We’ve fallen in love with our hand-held little screens, unless we’re playing Angry Bird of course!
The fact of the matter is we’re all in love… 86% international mobile internet users are using their devices whilst watching TV. TV has to a large extent become that distant ‘ex’ that we have to tolerate because we have offspring, but really only want contact with when there is nothing else to do.
So let us understand what love is [with a little help from thefreedictionary.com].
• A deep, tender, ineffable feeling of affection and solicitude, such as that arising from kinship, recognition of attractive qualities, or a sense of underlying oneness
• A feeling of intense attraction
• An intense emotional attachment for a treasured object
• An expression of one’s affection: A strong predilection or enthusiasm and it is an object of such an enthusiasm
TV used to be the first love 10 years ago, but mobi has become the love of our lives – that ONE that we have committed to. Interest in TV (big screen) is declining and it has a fraction of people’s attention, because we’re not only multitasking with multi-screens of which most are closer in proximity to us (smaller screens), but we’ve identified that device (the smallest screen) that supports our feelings of love, affection, devotion, fondness and perhaps the foolishness of infatuation. So the small things in life do matter, despite an advertiser’s attempt to let us spend more time for more ‘human’ interaction with their ‘Social Media Guard’ ad.
So next time you’re at a school cricket match, swimming gala or at an under 8 soccer match, or even at a teenager parent evening/seminar and you see moms and dads gazing at their little loves (for up to 2.35 hours at a time), be sure to know those are the mobi offspring they’re gazing or smiling at and share intense emotions with and not the little human loves we all thought of 10 or 20 years ago.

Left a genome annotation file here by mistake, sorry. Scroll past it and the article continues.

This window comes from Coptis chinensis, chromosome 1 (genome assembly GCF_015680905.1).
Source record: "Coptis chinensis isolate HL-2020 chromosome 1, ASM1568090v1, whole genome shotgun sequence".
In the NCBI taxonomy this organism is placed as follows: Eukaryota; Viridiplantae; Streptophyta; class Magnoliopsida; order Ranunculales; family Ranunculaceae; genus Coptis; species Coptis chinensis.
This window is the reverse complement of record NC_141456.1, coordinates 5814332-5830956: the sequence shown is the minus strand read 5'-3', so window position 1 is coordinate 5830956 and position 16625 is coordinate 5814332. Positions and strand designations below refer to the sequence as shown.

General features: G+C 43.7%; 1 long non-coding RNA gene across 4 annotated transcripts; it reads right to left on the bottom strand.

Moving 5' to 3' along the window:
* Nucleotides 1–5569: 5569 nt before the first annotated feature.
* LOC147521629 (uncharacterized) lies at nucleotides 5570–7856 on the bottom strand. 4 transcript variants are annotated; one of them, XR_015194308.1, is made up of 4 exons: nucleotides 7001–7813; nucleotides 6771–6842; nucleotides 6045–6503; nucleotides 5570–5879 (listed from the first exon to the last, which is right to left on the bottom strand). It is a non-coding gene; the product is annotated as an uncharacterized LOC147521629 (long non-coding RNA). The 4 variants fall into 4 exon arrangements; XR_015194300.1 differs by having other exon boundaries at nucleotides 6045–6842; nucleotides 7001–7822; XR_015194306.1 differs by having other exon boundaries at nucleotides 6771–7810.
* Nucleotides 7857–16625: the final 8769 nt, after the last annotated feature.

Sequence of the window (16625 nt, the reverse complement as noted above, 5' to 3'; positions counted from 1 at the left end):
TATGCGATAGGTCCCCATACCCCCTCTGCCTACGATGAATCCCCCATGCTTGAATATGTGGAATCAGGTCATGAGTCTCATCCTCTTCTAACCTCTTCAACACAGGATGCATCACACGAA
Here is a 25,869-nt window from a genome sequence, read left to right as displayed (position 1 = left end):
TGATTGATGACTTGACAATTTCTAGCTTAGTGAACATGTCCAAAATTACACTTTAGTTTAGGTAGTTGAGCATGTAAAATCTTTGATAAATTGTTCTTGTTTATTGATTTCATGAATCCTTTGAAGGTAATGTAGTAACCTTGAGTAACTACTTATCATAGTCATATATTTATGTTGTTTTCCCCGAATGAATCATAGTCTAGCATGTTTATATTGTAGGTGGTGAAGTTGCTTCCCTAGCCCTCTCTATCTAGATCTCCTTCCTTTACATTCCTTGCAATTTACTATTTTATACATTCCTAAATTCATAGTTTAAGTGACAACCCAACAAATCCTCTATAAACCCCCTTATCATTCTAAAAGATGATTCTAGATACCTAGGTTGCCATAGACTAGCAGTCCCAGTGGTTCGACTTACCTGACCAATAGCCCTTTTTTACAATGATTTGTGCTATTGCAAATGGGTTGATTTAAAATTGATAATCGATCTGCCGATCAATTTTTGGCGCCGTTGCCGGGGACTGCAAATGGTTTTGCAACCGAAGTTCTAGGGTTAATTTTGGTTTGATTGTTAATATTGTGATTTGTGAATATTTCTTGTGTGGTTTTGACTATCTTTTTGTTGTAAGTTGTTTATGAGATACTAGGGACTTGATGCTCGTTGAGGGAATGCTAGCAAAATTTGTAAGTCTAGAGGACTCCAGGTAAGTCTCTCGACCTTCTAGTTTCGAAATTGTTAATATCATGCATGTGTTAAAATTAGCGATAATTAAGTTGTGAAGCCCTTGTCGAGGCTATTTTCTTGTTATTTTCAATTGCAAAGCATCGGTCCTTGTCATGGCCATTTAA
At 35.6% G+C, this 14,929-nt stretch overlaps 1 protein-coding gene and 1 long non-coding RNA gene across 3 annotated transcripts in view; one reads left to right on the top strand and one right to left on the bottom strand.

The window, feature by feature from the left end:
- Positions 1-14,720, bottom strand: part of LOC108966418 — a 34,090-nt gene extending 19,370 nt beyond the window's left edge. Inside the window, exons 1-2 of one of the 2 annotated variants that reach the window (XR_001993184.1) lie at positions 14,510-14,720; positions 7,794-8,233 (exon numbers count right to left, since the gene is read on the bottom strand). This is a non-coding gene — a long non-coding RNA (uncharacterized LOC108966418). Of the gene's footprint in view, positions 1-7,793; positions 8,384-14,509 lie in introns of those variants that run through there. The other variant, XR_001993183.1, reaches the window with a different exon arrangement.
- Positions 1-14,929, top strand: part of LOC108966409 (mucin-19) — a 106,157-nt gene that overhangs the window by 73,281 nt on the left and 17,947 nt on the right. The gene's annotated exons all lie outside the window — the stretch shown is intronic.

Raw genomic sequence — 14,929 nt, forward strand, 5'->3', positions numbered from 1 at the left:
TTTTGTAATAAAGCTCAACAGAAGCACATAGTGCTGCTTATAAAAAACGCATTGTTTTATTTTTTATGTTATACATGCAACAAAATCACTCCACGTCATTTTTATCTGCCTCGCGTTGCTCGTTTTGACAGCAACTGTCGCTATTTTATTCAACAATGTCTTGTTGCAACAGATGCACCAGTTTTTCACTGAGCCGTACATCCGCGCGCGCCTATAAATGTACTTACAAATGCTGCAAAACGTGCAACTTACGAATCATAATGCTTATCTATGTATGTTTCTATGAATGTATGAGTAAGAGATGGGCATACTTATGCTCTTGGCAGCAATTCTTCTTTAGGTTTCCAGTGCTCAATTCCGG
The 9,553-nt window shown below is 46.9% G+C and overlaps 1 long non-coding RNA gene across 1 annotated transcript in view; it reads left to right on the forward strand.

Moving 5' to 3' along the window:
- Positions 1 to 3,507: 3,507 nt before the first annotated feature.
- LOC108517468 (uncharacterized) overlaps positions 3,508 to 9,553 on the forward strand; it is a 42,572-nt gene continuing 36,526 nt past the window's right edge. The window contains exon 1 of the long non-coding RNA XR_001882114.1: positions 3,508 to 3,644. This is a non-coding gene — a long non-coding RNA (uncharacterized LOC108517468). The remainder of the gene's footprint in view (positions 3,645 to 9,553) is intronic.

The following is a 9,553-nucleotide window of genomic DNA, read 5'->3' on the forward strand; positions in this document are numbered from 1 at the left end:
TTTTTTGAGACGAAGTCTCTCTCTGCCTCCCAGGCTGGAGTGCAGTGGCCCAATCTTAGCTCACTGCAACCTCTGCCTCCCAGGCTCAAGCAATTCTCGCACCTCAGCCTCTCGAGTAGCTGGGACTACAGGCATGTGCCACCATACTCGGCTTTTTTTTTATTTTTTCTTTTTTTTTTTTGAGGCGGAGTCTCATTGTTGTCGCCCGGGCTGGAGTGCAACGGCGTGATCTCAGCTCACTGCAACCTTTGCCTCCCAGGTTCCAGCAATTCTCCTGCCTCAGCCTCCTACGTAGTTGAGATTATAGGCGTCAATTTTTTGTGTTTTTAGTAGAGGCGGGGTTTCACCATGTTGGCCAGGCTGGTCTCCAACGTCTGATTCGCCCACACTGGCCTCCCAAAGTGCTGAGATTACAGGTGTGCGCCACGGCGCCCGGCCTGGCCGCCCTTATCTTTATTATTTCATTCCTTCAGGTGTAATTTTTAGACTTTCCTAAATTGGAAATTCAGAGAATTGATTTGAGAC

And our human offspring? Well they’re texting; U18’s internationally send and receive at least 2 779 texts per month. 65% use mobile in the school premises and 25% in class! 54% are texting, 38% are calling their friends and mothers and 69% use it for entertainment. 47% of teens’ lives would END (sigh) without their little devices.
We are surely sharing the love quite differently nowadays…and I just know the new love is not that zero score in tennis when I was down 50-LOVE to my U13 opponent in the final set and I knew it was game over.
We spend 40% of our ‘awake’ time per day with media. Of that, 30% or 113 minutes are devoted to our little devices and only 110 minutes’ affection is given to TV. According to Google, 77% of TV viewers use another device (most likely a smartphone or tablet) during TV viewing time. But it takes two to tango… so we’re multitasking. It’s fair to regard the lovers’ interaction as duplicated reach.
Marketers, on the other hand, are perving at a distance, envying the ‘lovers’. Even if mobi and online is under-read by 50%, the proportion of ad revenue to time spent per medium is going to keep lovers doing what they’re doing and marketers perving for the moment.
So why do marketers still luurvve TV so much and spend so much on it, whilst mobi is clearly the new girl to be dated? We as marketers will be forced to design several strategies to engage and break through the personal attraction which mobi offers to their lovers, to design other intentions or state of minds for audience experiences and outcomes which now count for everything. Credit to AT&T’s Networking Exchange that refers to these as customer journeys.
Funkyspacemonkey.com advises us to, “Learn where people like to use their phones most, and what moms and teens are doing with mobile devices”. We might think the norm for mobile spikes are in the morning, late afternoon and over weekends, but target markets interact differently with their loves than the norm: 77% of people use their phones in bed!
Sandra Burger is business unit manager at The MediaShop. This post was first published in the company newsletter.
Want to continue this conversation on The Media Online platforms? Comment on Twitter @MediaTMO or on our Facebook page. Send us your suggestions, comments, contributions or tip-offs via e-mail to firstname.lastname@example.org or email@example.com